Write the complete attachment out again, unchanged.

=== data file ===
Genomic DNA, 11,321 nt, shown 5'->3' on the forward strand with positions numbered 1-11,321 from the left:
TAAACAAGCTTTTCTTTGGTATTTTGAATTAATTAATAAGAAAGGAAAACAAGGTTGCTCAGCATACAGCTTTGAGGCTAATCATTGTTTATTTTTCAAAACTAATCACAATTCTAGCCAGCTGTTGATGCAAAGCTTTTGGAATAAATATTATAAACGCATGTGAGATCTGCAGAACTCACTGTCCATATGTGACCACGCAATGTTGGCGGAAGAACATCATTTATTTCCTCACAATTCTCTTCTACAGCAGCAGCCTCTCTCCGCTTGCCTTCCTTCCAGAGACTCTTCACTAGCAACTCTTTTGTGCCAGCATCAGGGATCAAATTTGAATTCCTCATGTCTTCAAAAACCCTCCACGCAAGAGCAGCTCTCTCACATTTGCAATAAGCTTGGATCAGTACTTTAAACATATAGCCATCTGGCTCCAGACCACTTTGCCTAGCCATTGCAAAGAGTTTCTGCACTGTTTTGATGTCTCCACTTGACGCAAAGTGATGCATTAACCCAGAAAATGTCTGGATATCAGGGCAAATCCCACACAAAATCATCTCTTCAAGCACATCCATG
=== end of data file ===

Genomic DNA, 11,321 nt, shown 5'->3' on the forward strand with positions numbered 1-11,321 from the left:
TAAACAAGCTTTTCTTTGGTATTTTGAATTAATTAATAAGAAAGGAAAACAAGGTTGCTCAGCATACAGCTTTGAGGCTAATCATTGTTTATTTTTCAAAACTAATCACAATTCTAGCCAGCTGTTGATGCAAAGCTTTTGGAATAAATATTATAAACGCATGTGAGATCTGCAGAACTCACTGTCCATATGTGACCACGCAATGTTGGCGGAAGAACATCATTTATTTCCTCACAATTCTCTTCTACAGCAGCAGCCTCTCTCCGCTTGCCTTCCTTCCAGAGACTCTTCACTAGCAACTCTTTTGTGCCAGCATCAGGGATCAAATTTGAATTCCTCATGTCTTCAAAAACCCTCCACGCAAGAGCAGCTCTCTCACATTTGCAATAAGCTTGGATCAGTACTTTAAACATATAGCCATCTGGCTCCAGACCACTTTGCCTAGCCATTGCAAAGAGTTTCTGCACTGTTTTGATGTCTCCACTTGACGCAAAGTGATGCATTAACCCAGAAAATGTCTGGATATCAGGGCAAATCCCACACAAAATCATCTCTTCAAGCACATCCATG